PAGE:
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Nov9MonReflections on visiting memorials of the First World War in France. November 9, 2015 by Major Fred Ash
I am driving across the peaceful farmland of France, with my wife and two English friends, taking in the green fields and church spires rising above the houses in the little villages. The land we are driving over was once soaked with the blood of thousands of soldiers, among them many Canadians.
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- Opinion & Critical Thought
I see a gleaming white marker, high on a ridge, perhaps 10 kilometres away. It looks so small. Our car draws nearer; the marker becomes a monument 37 metres high. We ascend 60 metres to the top of Vimy Ridge and stop. From here, anything that moved below would have been a target for enemy guns.
The Canadian flag flutters gently beside the French flag in the warm summer air. In the land around us lie the bones of many unknown soldiers, along with guns, unexploded bombs and mines. The French suffered 150,000 casualties in two failed attempts to take this ridge in 1915. The British tried and failed in 1916. Then in 1917, four Canadian divisions, fighting together for the first time, did what others could not. After four full days of conflict, they achieved their objective, but the cost was enormous: 10,602 Canadian casualties, of which 3,598 were killed. It is not known how many German soldiers lost their lives.
The Canadian National Vimy Memorial leaves me speechless. The monument's twin pylons rise 30 metres above its base. It contains 20 human figures, the most striking of which are the male and female “grieving parents” and the huge “mother Canada” statue that overlooks the plains. In one corner, there is a group of three figures, one of whom is crouching and breaking a sword, an obvious anti-war symbol and perhaps in reference to Isaiah 2:4: “They will beat their swords into plowshares and their spears into pruning hooks. Nation will not take up sword against nation, nor will they train for war anymore.”
Less than 50 kilometres from Vimy Ridge is a monument I had wanted to see since I was a boy—the Newfoundland War Memorial at Beaumont-Hamel.
When I was growing up in Newfoundland, July 1 was always our memorial day. I remember standing at cenotaphs, year after year, listening to the Last Post and joining in singing O Canada, God Save the Queen and The Ode to Newfoundland. The day commemorates the sacrifice of hundreds of Newfoundlanders who fought and died on this battlefield on July 1, 1916.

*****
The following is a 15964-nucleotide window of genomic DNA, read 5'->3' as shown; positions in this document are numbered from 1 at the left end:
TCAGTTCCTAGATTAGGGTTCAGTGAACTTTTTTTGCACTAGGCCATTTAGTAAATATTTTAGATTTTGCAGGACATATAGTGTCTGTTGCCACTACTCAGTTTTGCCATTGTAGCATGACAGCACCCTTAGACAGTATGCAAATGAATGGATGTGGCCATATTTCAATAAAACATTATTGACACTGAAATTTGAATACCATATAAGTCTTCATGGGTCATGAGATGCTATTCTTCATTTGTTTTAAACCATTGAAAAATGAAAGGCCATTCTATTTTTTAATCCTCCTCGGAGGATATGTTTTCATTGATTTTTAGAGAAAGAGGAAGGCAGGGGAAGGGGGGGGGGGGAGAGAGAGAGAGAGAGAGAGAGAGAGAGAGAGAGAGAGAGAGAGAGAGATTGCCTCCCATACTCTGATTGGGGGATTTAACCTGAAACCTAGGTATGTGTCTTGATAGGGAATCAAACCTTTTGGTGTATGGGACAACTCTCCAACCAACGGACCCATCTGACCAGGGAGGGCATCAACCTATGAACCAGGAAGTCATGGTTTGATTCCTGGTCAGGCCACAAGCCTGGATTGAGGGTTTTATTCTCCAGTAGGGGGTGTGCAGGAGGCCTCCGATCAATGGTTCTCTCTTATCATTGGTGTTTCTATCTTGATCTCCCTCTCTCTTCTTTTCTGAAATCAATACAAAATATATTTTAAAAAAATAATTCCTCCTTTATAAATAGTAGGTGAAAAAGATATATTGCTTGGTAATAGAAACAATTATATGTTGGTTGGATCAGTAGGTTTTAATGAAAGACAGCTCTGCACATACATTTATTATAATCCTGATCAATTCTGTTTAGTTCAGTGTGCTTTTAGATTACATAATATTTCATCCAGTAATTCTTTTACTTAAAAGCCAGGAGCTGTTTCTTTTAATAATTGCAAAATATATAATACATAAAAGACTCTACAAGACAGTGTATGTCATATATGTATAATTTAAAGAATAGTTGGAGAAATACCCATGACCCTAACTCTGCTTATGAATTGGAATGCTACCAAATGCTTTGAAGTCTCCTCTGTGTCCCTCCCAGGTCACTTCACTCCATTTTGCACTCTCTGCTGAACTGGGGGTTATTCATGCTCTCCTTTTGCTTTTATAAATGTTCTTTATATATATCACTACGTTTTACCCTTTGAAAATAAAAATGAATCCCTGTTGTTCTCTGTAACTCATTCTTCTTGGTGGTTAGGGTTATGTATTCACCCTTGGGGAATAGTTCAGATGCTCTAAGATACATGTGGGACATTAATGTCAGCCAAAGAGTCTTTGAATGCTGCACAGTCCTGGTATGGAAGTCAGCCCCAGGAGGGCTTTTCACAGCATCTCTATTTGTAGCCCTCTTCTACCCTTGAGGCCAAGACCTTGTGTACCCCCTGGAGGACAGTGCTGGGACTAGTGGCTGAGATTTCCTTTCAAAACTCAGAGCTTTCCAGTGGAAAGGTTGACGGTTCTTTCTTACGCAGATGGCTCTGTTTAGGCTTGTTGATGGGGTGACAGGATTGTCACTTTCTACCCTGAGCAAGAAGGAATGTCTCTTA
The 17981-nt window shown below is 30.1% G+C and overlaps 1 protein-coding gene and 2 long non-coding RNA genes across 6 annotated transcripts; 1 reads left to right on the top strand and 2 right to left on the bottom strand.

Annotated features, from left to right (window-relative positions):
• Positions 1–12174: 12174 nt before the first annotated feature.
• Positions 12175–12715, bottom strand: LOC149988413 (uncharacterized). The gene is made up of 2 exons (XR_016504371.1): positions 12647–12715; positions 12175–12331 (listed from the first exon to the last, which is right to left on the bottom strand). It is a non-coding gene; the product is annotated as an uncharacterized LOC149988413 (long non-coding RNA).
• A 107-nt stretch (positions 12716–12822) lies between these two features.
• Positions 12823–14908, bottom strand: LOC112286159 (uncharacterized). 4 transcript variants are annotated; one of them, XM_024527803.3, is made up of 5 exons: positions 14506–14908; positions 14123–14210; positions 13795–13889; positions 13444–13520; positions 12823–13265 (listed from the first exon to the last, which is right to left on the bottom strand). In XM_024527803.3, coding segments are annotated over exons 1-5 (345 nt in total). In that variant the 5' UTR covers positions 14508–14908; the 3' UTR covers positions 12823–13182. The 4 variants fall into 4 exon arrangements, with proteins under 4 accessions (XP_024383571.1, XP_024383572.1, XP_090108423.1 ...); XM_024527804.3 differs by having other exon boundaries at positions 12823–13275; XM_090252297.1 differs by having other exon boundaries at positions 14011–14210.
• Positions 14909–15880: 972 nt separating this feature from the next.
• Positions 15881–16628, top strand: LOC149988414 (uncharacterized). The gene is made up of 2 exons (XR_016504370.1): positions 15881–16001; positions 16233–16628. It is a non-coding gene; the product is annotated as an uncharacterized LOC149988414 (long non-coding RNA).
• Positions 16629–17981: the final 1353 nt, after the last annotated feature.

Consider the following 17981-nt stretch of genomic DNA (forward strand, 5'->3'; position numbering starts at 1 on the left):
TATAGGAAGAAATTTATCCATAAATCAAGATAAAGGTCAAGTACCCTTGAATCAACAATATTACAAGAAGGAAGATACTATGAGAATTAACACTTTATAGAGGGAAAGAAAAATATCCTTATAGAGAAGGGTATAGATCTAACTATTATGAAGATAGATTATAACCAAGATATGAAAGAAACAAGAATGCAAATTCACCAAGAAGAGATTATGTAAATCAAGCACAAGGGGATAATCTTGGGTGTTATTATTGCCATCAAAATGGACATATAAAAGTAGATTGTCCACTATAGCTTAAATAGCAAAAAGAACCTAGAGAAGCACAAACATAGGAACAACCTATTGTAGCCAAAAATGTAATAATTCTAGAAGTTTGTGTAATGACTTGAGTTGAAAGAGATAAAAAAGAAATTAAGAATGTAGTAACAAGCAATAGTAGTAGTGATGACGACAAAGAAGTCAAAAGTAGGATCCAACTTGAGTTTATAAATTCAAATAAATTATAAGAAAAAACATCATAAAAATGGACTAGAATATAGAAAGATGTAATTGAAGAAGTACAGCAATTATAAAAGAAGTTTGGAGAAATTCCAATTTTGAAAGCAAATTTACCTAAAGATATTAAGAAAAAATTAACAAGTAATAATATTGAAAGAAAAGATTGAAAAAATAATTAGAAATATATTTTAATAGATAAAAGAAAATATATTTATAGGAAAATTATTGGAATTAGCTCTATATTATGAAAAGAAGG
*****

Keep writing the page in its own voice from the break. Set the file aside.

It was the first day of the Battle of the Somme. After a heavy artillery barrage by the British, the generals thought the way was clear for their troops to advance. But the German soldiers had been in place for almost two years and were well fortified. The British troops on the flanks were stopped, but this information did not reach the Newfoundland Regiment commander and he sent his men straight into enemy fire. They were the only targets on the battlefield. Bullets came at them like sleet. As if walking across the frozen Newfoundland barrens in a snow storm, the 780 men lowered their heads and advanced. In less than 20 minutes, 670 of them lay dead or wounded. Only 60 answered roll call the next morning.
As we enter the memorial park, my eyes are drawn to the large bronze caribou erected on a stone cairn made of Newfoundland granite. The caribou, the symbol of the Newfoundland Regiment, is facing the German lines with its head thrown back in defiance. At the base of the hill is inscribed in bronze the names of 820 Newfoundlanders who gave their lives in the First World War and have no known grave.
I take time to walk through the preserved trenches, to walk across the battlefield and to stop at the “danger tree” where so many died.
A few days later, I attended Boundless, the international congress of The Salvation Army. Some 15,000 members of this evangelical force celebrated 150 years of spiritual warfare without guns. I am reminded of Saint Paul's observation: “Our struggle is not against flesh and blood, but against … the spiritual forces of evil” (Ephesians 6:12). While taking nothing away from the sacrifices of those who fought in the world wars, I do believe that this is the better fight—the fight to which The Salvation Army is called.
Major Fred Ash is a retired Salvation Army officer.